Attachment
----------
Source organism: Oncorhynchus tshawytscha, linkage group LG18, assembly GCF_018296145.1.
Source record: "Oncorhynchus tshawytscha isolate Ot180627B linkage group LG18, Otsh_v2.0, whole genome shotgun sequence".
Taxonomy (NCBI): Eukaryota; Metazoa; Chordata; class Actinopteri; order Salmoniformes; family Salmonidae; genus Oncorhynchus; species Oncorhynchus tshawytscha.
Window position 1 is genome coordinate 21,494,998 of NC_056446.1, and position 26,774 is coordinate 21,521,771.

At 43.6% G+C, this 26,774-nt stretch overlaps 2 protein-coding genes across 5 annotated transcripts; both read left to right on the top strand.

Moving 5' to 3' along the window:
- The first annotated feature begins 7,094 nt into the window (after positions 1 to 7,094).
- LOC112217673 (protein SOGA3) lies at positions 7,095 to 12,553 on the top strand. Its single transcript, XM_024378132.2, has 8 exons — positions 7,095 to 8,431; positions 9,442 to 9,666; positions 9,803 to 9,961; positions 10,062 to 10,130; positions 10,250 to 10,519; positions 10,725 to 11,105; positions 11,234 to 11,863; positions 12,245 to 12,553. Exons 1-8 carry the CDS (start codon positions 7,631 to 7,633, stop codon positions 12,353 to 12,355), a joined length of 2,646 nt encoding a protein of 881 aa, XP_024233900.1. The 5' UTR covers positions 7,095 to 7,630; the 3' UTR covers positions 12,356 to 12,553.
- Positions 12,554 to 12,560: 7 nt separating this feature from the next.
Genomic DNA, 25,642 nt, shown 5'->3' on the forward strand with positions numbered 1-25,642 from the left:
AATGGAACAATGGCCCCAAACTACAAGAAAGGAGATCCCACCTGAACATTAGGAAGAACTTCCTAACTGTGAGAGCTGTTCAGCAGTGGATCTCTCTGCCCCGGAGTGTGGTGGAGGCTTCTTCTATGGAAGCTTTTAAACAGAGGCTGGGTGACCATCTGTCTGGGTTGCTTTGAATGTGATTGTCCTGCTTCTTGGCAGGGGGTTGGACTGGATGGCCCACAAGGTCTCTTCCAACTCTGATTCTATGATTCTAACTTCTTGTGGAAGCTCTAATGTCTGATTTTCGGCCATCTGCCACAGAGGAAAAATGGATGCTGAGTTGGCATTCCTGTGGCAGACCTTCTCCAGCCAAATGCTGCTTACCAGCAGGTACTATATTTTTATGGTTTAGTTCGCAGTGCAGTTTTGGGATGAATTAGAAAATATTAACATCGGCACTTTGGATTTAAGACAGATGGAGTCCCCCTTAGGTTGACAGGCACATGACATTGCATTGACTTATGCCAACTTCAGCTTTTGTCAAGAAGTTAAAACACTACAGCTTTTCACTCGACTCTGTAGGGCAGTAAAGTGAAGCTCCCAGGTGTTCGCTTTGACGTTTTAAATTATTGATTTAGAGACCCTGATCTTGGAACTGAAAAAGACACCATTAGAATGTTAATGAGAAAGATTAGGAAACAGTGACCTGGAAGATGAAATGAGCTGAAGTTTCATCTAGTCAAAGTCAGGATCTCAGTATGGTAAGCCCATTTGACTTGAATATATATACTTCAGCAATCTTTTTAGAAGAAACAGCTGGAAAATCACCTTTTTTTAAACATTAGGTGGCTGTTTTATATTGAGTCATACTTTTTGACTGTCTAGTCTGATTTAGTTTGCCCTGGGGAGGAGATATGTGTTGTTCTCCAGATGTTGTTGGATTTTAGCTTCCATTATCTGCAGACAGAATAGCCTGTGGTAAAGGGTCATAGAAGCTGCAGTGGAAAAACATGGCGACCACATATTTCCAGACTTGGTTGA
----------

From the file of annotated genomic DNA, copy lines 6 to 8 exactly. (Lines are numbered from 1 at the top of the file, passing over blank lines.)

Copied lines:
Moving 5' to 3' along the window:
- The first annotated feature begins 7,094 nt into the window (after positions 1 to 7,094).
- LOC112217673 (protein SOGA3) lies at positions 7,095 to 12,553 on the top strand. Its single transcript, XM_024378132.2, has 8 exons — positions 7,095 to 8,431; positions 9,442 to 9,666; positions 9,803 to 9,961; positions 10,062 to 10,130; positions 10,250 to 10,519; positions 10,725 to 11,105; positions 11,234 to 11,863; positions 12,245 to 12,553. Exons 1-8 carry the CDS (start codon positions 7,631 to 7,633, stop codon positions 12,353 to 12,355), a joined length of 2,646 nt encoding a protein of 881 aa, XP_024233900.1. The 5' UTR covers positions 7,095 to 7,630; the 3' UTR covers positions 12,356 to 12,553.